6 Executive Assistant Interview Questions to Ask the Employer

By Robert Half May 2, 2017 at 8:00am

You've made it to the job interview, and it’s going well. Thanks to some practice beforehand, you're answering questions confidently and maintaining your poise. You're starting to feel like you've knocked this one out of the park. And you have — at least until you realize you need a few executive assistant interview questions to ask the employer.

After all, this is an inevitable inquiry: "Do you have any questions for me?"

All too often, candidates make the mistake of underestimating the importance of this part of the interview process. But the way you respond to this question gives you an opportunity to show a hiring manager you have a genuine interest in the executive assistant position. A lack of input on your part — or worse, asking something obvious that shows you didn't do any company research — can taint an otherwise spot-on interview.

6 executive assistant interview questions to ask

Even an experienced executive assistant should have questions about working for a particular employer. Before your next interview, think carefully about some things you'd like to discuss regarding the executive assistant position.

Here are six questions you can ask when interviewing for an executive assistant position that will impress an employer:

1. What qualities would a person in this position need to be successful?

​A question like this shows you're interested in learning what it takes to perform well. It will also give you a clearer indication of what the company is looking for in an executive assistant and why you sparked their interest.

Typically, an executive assistant needs good communication, problem-solving and  leadership skills to keep an executive's life running smoothly. Since the assistant is sometimes privy to sensitive information, it's essential that this administrative professional can be relied upon to maintain strict confidentiality. 

Consider working with Robert Half, a proven leader in helping candidates like you.

2. What is the biggest challenge you are facing?

This demonstrates that you are proactive, which is a sought-after quality in an executive assistant. It also gives you a chance to discuss how your skills can benefit the company. Are some duties falling through the cracks, such as coordinating vacation schedules or offering training in technology and software to support staff? Show your versatility in your response to this question.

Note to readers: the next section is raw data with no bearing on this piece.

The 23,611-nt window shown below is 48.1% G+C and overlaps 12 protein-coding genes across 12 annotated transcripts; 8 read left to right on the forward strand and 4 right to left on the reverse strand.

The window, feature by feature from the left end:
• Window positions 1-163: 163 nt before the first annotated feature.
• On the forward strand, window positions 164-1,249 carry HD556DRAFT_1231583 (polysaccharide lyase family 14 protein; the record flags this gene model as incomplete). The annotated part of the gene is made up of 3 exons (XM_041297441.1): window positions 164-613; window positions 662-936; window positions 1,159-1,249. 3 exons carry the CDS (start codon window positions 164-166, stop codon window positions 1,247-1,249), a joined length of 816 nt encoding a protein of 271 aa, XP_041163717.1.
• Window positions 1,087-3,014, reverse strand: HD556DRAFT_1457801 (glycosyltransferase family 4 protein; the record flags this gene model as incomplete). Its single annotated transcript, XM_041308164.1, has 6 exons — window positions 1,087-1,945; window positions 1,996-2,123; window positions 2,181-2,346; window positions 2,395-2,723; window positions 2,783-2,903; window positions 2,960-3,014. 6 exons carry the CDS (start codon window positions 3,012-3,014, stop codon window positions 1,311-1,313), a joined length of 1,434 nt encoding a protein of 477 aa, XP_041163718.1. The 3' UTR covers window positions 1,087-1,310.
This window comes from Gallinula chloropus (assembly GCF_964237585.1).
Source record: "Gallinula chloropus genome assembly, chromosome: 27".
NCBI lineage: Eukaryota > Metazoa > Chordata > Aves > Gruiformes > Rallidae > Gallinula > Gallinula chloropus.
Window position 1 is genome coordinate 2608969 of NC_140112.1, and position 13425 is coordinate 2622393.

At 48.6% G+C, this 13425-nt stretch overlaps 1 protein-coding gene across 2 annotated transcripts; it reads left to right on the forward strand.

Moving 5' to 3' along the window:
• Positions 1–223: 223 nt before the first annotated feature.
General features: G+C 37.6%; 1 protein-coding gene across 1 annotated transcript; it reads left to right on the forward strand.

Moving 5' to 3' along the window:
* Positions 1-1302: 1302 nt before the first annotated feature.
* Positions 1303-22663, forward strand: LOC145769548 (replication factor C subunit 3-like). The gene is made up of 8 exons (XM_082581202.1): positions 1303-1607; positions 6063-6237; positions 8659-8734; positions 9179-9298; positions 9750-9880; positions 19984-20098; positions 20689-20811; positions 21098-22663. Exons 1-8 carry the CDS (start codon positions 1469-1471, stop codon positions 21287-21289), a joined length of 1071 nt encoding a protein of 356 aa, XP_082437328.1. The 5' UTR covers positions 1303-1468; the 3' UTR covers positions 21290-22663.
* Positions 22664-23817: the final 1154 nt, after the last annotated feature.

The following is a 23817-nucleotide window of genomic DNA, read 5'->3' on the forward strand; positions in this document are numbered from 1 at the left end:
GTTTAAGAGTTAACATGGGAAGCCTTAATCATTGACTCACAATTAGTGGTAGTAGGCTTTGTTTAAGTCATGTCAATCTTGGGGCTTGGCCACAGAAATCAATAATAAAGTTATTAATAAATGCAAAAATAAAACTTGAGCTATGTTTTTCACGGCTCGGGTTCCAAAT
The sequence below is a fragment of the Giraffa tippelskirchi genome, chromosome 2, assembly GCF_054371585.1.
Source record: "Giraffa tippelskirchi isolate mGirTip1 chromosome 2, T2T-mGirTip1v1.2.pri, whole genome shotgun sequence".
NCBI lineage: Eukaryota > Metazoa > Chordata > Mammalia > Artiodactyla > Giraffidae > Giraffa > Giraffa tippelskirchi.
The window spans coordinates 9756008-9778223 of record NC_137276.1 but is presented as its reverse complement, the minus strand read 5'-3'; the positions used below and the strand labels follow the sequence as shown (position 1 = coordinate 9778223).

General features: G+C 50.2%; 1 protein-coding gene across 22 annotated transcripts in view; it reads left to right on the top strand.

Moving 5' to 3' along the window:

3. Do you offer any career development opportunities?

Expressing a desire to seek additional training signals that you're ambitious and want to enhance your contributions to the company. Questions about career advancement opportunities also indicate you're willing to make a long-term commitment to the organization. After all, working as an executive assistant can help you make connections, build skills and gain exposure to an industry that will help throughout your career.

4. Can you provide more information about something you mentioned earlier?

Hiring managers have a set amount of time to conduct interviews, so there may be some things they can touch on only briefly. Seize the opportunity to clarify anything that seems vague or confusing — or especially intriguing — to you by asking the interviewer to revisit one or more of those topics when it's your turn to ask questions.

5. Do you have any concerns about my skills or me that I can further address?

Although it puts your interviewer on the spot, it gives you a chance to address any hesitations the employer may have the skills you've included in your executive assistant resume. This could help you secure the position.

6. What are the next steps?

This shows you're interested in continuing to move the process forward, and it gives the interviewer a chance to share a bit more about the process and/or how many others are in the running for the executive assistant position.

One last thing: The expression, "There are no stupid questions," does not apply to job interviews. Inquiring about things like vacation time or salary before an offer has been made won't cast you in a favorable light. Stick to questions that reflect your interest in being the best candidate for the job, and it won't be long before it will be appropriate fo you to ask about those topics.

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